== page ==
Jacksonville jail health care provider is cited for a slew of contract violations
Armor was notified that the violations were a reason for changing providers. Meantime, the jail's similarly flawed replacement came “highly recommended” by the Hillsborough sheriff’s office, the sheriff says.
The Jacksonville Sheriff’s Office cited a slew of contract violations by Armor Correctional Health Services as a reason for canceling its second contract with the company years before it was set to expire.
Among its listed failings was that Armor did not maintain national accreditation standards, which resulted in the sheriff’s office being placed on probation with the National Commission on Correctional Health Care in April, according to records obtained by WJCT news partner The Tributary.
Armor also failed to report a 2022 criminal conviction in another state to either Florida officials or the Jacksonville Sheriff's Office before the city and company renewed its contract in October.
Coarsey’s letter says Armor failed to comply with the state’s public record laws and didn’t meet the administrative reporting requirements that were listed in the contract.
The Tributary has previously reported that Armor has not provided the news organization records upon request.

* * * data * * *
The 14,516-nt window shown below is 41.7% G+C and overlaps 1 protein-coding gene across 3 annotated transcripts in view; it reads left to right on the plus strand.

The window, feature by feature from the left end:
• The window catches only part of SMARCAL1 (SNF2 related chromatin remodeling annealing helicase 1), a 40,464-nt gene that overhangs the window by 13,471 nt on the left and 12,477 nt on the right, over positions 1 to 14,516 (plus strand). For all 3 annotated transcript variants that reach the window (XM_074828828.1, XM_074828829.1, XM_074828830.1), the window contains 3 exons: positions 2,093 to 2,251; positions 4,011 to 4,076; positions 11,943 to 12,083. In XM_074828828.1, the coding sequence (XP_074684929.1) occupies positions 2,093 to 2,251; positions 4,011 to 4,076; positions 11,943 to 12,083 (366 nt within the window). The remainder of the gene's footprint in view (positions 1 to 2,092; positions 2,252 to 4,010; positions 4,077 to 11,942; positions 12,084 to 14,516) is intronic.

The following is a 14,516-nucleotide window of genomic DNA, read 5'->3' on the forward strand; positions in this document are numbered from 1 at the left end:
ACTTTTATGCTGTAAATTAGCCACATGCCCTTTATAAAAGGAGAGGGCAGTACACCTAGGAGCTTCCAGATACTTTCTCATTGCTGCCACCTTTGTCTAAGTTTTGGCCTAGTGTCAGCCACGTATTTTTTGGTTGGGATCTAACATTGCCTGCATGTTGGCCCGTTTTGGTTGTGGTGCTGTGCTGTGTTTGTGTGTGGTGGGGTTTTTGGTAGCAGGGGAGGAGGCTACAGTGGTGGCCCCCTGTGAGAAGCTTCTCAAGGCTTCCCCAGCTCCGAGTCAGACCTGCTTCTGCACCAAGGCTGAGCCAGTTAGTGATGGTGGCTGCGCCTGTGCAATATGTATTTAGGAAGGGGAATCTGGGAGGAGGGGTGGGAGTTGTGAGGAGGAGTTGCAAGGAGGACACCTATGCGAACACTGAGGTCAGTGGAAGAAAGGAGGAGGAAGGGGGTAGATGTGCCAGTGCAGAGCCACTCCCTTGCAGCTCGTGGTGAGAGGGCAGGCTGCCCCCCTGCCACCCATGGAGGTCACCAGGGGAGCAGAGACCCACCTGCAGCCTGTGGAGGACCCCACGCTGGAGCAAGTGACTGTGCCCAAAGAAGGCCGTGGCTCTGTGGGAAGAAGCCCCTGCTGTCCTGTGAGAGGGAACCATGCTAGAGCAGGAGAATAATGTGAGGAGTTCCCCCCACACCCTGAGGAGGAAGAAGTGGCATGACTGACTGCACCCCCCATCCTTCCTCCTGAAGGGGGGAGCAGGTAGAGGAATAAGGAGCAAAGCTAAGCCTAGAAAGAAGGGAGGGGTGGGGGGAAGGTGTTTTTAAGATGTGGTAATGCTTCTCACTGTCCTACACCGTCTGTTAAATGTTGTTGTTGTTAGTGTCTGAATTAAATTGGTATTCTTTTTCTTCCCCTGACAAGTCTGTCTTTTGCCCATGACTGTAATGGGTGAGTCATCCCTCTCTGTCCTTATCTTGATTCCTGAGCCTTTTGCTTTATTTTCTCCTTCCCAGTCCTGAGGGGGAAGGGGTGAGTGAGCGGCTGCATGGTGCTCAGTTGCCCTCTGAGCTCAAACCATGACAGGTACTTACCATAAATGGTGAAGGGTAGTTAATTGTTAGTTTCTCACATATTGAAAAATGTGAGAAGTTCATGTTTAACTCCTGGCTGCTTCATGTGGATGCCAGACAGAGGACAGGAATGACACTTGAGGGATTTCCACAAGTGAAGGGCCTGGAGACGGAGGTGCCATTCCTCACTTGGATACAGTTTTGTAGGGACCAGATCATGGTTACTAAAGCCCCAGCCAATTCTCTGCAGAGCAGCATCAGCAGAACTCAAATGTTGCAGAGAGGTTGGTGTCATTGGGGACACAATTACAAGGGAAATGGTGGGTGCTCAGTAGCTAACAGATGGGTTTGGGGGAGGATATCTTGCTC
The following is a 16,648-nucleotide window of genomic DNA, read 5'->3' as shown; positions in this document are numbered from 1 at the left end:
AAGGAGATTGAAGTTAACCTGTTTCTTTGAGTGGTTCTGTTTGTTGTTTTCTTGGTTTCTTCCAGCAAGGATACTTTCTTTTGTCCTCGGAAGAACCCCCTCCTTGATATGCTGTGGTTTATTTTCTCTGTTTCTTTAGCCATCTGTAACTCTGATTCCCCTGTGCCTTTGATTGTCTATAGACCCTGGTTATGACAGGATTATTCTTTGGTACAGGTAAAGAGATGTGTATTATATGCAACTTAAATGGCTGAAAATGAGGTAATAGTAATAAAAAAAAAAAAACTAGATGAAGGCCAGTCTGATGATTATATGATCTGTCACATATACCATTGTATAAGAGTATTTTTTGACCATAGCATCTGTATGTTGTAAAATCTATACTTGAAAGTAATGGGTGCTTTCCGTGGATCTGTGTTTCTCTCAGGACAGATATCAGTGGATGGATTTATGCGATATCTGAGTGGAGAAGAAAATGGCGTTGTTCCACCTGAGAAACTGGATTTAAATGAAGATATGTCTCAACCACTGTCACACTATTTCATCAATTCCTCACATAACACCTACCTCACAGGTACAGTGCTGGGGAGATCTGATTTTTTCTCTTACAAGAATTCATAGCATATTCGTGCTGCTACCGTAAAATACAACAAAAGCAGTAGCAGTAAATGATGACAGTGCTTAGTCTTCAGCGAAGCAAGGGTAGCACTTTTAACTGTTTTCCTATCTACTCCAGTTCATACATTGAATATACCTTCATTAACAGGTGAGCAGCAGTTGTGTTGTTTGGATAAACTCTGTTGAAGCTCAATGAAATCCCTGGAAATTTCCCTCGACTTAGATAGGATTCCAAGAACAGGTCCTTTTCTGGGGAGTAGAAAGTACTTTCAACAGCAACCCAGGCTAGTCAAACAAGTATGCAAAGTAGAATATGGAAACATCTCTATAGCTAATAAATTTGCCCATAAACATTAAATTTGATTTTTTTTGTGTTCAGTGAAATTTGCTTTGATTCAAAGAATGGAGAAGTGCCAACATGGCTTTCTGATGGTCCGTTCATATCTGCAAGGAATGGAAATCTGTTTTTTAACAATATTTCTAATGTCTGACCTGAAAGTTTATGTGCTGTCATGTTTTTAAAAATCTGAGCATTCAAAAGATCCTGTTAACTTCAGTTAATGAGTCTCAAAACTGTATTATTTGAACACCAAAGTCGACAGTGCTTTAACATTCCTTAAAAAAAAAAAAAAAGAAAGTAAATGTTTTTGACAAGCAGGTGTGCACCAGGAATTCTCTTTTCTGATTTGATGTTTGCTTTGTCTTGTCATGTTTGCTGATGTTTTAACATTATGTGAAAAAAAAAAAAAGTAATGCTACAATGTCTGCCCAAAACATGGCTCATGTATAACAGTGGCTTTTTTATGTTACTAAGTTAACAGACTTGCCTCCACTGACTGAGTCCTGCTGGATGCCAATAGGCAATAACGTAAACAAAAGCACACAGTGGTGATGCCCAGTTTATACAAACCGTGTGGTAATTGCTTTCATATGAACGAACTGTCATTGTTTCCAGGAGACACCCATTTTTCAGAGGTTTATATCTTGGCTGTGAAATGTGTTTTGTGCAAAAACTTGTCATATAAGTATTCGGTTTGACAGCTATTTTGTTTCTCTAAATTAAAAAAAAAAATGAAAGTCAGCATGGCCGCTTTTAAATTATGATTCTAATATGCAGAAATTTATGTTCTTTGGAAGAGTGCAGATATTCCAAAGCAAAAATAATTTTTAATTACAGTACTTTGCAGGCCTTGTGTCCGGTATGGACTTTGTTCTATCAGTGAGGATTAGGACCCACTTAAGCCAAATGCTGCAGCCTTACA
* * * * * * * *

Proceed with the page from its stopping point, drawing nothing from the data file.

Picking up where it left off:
“This is not a comprehensive list of the outstanding deficiencies,” Coarsey wrote.
The Tributary first reported in May on the death of Dexter Barry, a 54-year-old heart transplant who begged police for his anti-rejection medication. He died days after his release from the jail.
That led to an internal review of Barry’s death and public conversations about Armor’s role at the jail. The Tributary first asked Sheriff T.K. Waters about Armor and his jail health care plans in August, when he was a candidate for sheriff.
Since then, The Tributary has also revealed that Armor hid, in violation of its contract and state law, its own criminal convictions related to medical treatment at another jail. Reporting also uncovered that deaths have tripled in the jail since health care became privatized in 2017.
Waters announced on Tuesday that Armor’s contract would end at the end of August. The city signed with another for-profit, private company called NaphCare.
Waters said he did a deep dive on NaphCare and the company came “highly recommended” by the Hillsborough County Sheriff’s Office.
The Tributary found that NaphCare has a reputation for poor treatment of inmates that largely mirrors Armor’s. Like Armor, NaphCare has been sued hundreds of times in federal court. One of those lawsuits ended in a $3 million settlement for the family of a man who died in a Virginia jail in 2015.
At a jail with NaphCare’s medical services last September, an Atlanta man was eaten alive by bed bugs.